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Araby And James Joyce

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The short story “Araby” is clearly identifiable as the work of James Joyce. His vocalized ambition of acquainting fellow Irish natives with the true temperament of his homeland is apparent throughout the story. Joyce’s painstakingly precise writing style can be observed throughout “Araby” as well. Roman Catholicism, which played a heavy role in Joyce’s life, also does so in the story which is another aspect which makes Joyce’s authorship of the story unmistakable. As a result of Irish heritage displayed in “Araby” along with evidence of Joyce’s unmistakable writing style throughout and the role of Catholicism in the story, “Araby” is instantly recognizable as the work of James Joyce.

In his writing of Dubliners as a whole James Joyce hoped to familiarize fellow Irish natives with Ireland’s true nature. In his article “James Joyce” Paul Gray quotes Joyce as having said, “One of the things I could never get used to in my youth was the difference I found between life and literature,” so one of his ambitions was to erase this contrast (Gray 1). One of Joyce’s attempts at fulfilling this goal can be observed at the melancholy ending of “Araby” where after his fruitlessly covetous quest for вЂ?Mangan’s sister’ the narrator laments, “Gazing up into the darkness I saw myself as a creature driven and derided by vanity,” (Joyce 886). In a similar context as that of Gray’s article Joyce is quoted in a book, James Joyce Remembered, by C.P. Curran who was an acquaintance of Joyce’s, specifically about the purpose of his collection of stories Dubliners, of which “Araby” is a part, as saying, “I call the series Dubliners to betray the soul of that hemiplegia or paralysis which many consider a city,” (9). In John Diconsiglio’s article “Call it James Joyce’s Revenge” Joyce is quoted on the purpose of Dubliners yet again in the third paragraph which states, “Joyce wrote that it was written so that the Irish could have вЂ?one good look at themselves in my nicely polished looking glass,” (3). Since he was repetitively quoted concerning such, Joyce made the goal of his story “Araby” known as propagating his perspective of the true nature of Ireland.

Several aspects of Joyce’s meticulous writing style can be observed in his story “Araby.” In his book Exploring James Joyce Joseph Prescott draws attention to, “Joyce’s use of words in such a sense or context as to throw upon them a stronger light than they ordinarily enjoy,” (8). Evidence of this supposition lies at the end of the fifth paragraph of “Araby” in the form of the metaphor, “But my body was like a harp and her words and gestures were like fingers running upon the wires,” (Joyce 884). In consideration of such peculiarity the following relation from Robert Kaplan’s article “Madness and James Joyce” is more understandable, “There is a telling anecdote from Frank Budgen, his friend and biographer. Joyce said he had been working hard all day вЂ" writing two sentences. вЂ?You were seeking the right words?’ asked Budgen. вЂ?No,’ replied Joyce, вЂ?I have the words already. What I am seeking is the perfect order in the sentence,” (37). In addition to Joyce’s precision with his placement of words, his connotation often seems either supplemental or ironic. As Peter de Voogd mentions in his article “Imagine, Eveline, Visualised Focalisations in James Joyce’s Dubliners” “Imaging the text of Dubliners also includes the way in which the shape of a thing or name mentioned may add to or contradict its meaning,” (9). An example of this lies in the ninth paragraph of “Araby” where the following statement can be found, “I had hardly any patience with the serious work of life which, now that it stood between me and my desire, seemed to me child’s play, ugly, monotonous child’s play,” (Joyce 884). These examples show how “Araby” contains Joyce’s specifically meticulous writing style.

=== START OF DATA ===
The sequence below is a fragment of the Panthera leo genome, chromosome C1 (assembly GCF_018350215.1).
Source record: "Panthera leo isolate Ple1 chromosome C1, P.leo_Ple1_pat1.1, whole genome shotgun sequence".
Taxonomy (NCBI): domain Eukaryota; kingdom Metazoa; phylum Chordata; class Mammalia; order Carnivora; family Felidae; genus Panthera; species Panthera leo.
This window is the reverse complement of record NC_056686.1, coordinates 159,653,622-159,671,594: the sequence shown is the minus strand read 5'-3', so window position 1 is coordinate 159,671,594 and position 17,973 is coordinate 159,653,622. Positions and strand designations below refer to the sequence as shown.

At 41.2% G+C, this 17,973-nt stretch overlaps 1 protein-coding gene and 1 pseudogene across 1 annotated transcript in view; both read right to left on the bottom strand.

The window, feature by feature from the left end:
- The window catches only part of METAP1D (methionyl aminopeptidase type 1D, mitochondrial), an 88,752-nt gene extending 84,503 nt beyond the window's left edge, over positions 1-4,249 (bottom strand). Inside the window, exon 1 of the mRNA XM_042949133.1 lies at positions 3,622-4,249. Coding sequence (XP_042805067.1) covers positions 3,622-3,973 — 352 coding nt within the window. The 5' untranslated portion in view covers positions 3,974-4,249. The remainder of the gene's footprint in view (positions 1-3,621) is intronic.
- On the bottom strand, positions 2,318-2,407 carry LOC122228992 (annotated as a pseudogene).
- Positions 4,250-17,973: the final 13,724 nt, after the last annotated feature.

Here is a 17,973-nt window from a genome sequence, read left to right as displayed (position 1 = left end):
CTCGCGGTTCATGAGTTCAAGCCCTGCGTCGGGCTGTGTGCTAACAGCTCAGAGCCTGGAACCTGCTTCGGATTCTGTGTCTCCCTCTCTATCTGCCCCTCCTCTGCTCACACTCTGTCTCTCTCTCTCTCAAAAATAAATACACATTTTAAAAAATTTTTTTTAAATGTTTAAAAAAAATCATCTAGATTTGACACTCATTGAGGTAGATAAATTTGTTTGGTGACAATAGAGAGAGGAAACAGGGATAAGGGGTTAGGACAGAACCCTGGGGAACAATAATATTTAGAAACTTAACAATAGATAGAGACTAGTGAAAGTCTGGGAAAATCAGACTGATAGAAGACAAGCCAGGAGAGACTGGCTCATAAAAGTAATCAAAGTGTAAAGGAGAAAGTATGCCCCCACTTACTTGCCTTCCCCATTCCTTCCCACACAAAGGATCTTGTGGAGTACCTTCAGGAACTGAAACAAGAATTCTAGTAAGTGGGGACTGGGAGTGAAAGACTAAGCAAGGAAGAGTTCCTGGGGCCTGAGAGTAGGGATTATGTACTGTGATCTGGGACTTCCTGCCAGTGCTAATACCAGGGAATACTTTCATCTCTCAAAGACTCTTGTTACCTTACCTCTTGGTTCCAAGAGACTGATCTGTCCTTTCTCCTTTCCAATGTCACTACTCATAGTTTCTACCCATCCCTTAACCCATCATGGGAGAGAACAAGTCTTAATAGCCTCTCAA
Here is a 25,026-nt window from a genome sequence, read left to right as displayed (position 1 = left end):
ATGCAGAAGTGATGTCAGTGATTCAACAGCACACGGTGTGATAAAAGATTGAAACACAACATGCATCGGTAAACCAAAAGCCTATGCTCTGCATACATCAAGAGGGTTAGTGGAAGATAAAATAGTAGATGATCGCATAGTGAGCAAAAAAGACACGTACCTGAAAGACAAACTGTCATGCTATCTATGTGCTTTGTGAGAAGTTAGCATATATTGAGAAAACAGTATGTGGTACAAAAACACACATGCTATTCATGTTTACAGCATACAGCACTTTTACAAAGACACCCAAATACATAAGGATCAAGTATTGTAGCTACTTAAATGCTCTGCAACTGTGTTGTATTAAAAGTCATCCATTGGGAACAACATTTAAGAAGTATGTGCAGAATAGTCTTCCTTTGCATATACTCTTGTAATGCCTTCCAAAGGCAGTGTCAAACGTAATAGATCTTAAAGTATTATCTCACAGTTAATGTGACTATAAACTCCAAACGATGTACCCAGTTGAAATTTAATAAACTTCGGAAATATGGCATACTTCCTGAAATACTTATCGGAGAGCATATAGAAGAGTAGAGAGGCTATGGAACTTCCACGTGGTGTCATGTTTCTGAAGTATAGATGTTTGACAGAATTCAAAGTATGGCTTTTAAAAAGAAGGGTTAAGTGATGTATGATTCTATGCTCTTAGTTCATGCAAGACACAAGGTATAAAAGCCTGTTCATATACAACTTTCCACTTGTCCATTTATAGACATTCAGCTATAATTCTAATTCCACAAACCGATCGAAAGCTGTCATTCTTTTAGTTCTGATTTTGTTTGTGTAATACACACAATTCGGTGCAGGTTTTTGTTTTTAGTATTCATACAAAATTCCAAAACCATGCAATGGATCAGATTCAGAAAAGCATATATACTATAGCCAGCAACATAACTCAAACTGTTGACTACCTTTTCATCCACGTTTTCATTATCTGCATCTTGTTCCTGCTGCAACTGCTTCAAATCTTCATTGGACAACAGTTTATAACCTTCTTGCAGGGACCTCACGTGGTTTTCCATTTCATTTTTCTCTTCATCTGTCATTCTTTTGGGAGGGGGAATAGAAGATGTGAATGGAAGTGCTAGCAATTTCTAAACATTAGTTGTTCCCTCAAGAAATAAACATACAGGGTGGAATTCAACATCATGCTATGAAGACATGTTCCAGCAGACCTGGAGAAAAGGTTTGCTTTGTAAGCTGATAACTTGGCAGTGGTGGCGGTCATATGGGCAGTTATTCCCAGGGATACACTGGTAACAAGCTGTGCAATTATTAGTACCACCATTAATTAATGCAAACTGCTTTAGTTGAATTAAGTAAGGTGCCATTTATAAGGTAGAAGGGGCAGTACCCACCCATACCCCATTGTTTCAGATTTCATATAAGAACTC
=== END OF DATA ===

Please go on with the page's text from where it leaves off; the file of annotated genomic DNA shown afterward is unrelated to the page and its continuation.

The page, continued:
Another aspect of the style in which James Joyce writes which can be observed in “Araby” through the role of Catholicism in such is his tendency to write from his own life experiences. As Brian Phillips writes in his article “Joyce’s Visions” “Joyce was a relentlessly autobiographical writer,” (5). Ruth von Phul comments similarly in A James Joyce Miscellany, “It is hardly possible to overestimate the autobiographical element in Joyce’s work,” (Magalaner 119). In his article “James Joyce” Paul Gray relates not only how Joyce’s entire education came from the Jesuits, who form a sect of Catholicism, but also how piously devoted his mother was to the Roman Catholic faith (2). With regard to the


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